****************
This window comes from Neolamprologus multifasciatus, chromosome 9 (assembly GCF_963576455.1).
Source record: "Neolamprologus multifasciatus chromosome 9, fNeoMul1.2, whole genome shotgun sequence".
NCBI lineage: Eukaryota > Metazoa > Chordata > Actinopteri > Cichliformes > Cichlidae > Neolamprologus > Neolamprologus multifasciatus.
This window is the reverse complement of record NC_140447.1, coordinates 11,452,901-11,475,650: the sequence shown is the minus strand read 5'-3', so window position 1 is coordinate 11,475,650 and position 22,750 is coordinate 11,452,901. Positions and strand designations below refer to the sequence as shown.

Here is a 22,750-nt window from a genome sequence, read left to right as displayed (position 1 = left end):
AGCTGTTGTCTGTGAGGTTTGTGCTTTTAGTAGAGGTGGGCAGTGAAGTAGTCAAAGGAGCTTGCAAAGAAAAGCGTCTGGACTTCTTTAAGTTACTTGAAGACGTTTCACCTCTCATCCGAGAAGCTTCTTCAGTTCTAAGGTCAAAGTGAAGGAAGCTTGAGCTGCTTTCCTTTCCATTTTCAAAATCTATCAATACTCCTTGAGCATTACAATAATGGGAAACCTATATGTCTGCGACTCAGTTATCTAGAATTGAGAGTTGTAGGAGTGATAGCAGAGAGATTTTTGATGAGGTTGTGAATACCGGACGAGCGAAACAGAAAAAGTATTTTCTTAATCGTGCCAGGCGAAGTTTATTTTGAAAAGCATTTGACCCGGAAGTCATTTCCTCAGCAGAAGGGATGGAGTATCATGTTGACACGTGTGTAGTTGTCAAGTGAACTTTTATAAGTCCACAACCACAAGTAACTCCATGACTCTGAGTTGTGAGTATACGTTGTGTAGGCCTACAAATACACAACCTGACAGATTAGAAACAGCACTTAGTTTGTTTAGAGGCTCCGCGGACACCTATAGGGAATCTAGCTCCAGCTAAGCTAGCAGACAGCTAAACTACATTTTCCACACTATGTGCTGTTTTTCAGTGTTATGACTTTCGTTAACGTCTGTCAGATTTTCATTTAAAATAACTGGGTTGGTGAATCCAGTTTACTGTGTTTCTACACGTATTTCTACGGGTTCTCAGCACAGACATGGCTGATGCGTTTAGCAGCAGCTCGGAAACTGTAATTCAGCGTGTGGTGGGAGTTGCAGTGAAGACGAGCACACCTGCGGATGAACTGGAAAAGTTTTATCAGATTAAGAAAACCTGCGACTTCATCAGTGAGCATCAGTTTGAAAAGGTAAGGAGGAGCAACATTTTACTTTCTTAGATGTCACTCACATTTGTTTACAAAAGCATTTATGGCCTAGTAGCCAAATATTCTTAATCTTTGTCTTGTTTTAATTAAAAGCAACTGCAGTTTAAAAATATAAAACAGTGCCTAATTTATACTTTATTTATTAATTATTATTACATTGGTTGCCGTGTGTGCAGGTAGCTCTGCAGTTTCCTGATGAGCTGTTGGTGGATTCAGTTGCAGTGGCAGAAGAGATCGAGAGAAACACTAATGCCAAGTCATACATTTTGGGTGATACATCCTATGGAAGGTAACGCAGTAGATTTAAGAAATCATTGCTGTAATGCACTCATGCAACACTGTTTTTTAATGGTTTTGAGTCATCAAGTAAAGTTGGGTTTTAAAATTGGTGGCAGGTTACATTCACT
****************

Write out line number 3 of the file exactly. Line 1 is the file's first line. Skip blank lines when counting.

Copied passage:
NCBI lineage: Eukaryota > Metazoa > Chordata > Actinopteri > Cichliformes > Cichlidae > Neolamprologus > Neolamprologus multifasciatus.